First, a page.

Here’s a list of articles I have been reading and videos I have been viewing lately:
“If the White House and Congress don’t reach a deal by midnight on Monday to fund government operations, President Barack Obama will only be the latest in a lengthy list of commanders in chief to have a “shutdown” stamped on his legacy.”
“Faced with declining state funding, Colorado State University is raising money to build a $246 million, 40,000-seat football stadium on its campus, which it believes will attract more out-of-state students paying higher tuition.”
“In The Wall Street Journal, Wonder Land columnist Daniel Henninger writes that neither Ted Cruz nor Congress can kill the entitlement state. Only the American people can.”
“Iran’s president and the centrifuges are both spinning.” Sobering assessment of Iranian leader Hassan Rouhani by WaPo’s Charles Krauthammer…
“The government shuts down. The economy unravels. Stocks plunge. That may be Wall Street’s worst fear, but history shows it’s mostly overblown…”
“In The Wall Street Journal, Bari Weiss talks to Howard Gordon, the lead writer for 24 and co-creator of Homeland, about the collision of news and popular culture in post-9/11 America.” Having watched all 8 seasons of 24 and 2 seasons of Homeland, I found this interview with the lead writer for 24 and co-creator of Homeland quite fascinating…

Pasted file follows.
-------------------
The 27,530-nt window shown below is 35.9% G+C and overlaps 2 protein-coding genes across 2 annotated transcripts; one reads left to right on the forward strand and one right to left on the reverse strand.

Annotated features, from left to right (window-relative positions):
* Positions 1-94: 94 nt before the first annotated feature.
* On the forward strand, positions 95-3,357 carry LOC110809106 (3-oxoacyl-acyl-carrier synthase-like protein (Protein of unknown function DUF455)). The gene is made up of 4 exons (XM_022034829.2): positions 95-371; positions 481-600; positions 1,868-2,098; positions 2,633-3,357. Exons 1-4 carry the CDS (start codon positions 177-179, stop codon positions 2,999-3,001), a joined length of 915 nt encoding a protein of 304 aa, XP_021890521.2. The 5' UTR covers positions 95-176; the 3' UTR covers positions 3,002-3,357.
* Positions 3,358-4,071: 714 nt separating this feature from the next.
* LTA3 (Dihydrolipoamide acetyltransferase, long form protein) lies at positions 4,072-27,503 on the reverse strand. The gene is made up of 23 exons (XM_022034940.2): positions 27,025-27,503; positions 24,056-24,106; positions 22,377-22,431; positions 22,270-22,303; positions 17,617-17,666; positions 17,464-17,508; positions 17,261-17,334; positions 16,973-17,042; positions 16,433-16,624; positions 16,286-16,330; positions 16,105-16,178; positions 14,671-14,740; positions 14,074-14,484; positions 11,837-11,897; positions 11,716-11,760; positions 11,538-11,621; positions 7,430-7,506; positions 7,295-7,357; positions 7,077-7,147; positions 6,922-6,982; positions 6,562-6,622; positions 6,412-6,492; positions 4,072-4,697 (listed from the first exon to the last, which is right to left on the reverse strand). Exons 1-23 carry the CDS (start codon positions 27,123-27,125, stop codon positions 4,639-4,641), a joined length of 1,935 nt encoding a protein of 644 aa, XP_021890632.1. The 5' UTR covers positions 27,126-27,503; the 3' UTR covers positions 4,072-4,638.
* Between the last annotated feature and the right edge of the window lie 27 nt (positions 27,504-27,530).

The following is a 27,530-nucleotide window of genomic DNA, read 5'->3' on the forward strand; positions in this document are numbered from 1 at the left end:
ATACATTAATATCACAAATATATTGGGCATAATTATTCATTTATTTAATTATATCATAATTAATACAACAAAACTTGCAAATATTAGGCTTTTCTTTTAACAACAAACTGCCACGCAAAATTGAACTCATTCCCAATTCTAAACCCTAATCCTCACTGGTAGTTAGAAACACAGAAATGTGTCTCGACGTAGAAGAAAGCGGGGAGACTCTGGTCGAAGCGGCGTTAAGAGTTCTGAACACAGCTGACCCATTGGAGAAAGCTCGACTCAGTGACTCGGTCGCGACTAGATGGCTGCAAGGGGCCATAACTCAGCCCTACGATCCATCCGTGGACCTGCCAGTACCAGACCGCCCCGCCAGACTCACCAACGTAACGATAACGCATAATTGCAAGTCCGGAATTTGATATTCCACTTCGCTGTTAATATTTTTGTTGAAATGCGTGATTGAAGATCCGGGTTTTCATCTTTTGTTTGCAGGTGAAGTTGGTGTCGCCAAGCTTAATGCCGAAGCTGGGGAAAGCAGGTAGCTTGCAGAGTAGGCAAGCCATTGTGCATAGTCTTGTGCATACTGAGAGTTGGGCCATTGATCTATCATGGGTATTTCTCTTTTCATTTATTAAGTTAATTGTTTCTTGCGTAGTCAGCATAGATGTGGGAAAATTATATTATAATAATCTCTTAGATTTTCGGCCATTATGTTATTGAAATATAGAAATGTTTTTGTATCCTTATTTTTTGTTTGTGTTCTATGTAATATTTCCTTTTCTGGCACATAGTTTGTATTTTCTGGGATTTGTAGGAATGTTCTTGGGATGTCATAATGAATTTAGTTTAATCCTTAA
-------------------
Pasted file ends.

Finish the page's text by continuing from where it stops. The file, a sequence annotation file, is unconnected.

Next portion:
Closed for business? Government shutdown history
Belgian civil servants, for example, carried on nicely for a year and a half while their politicians bickered over forming a new government. The government can only spend money “in consequence of appropriations made by law,” or in other words, after Congress says so and with the president’…
At the U.N., leaders hope for a return of American greatness, writes Peggy Noonan in The Wall Street Journal.
Here’s a quote from Cato’s assessment of the new IPCC report: “The Humpty Dumpty-esque report once claiming to represent the “consensus of scientists” has fallen from its exalted wall and cracked to pieces under the burdensome weight of its own cumbersome and self-serving processes, which is why all the governments’ scientists and all the governments’ men cannot put the IPCC report together again.”
“Another year, another record low for the average verbal SAT score, and another sad achievement for a nation that is getting fatter, dumber and ever more in debt.”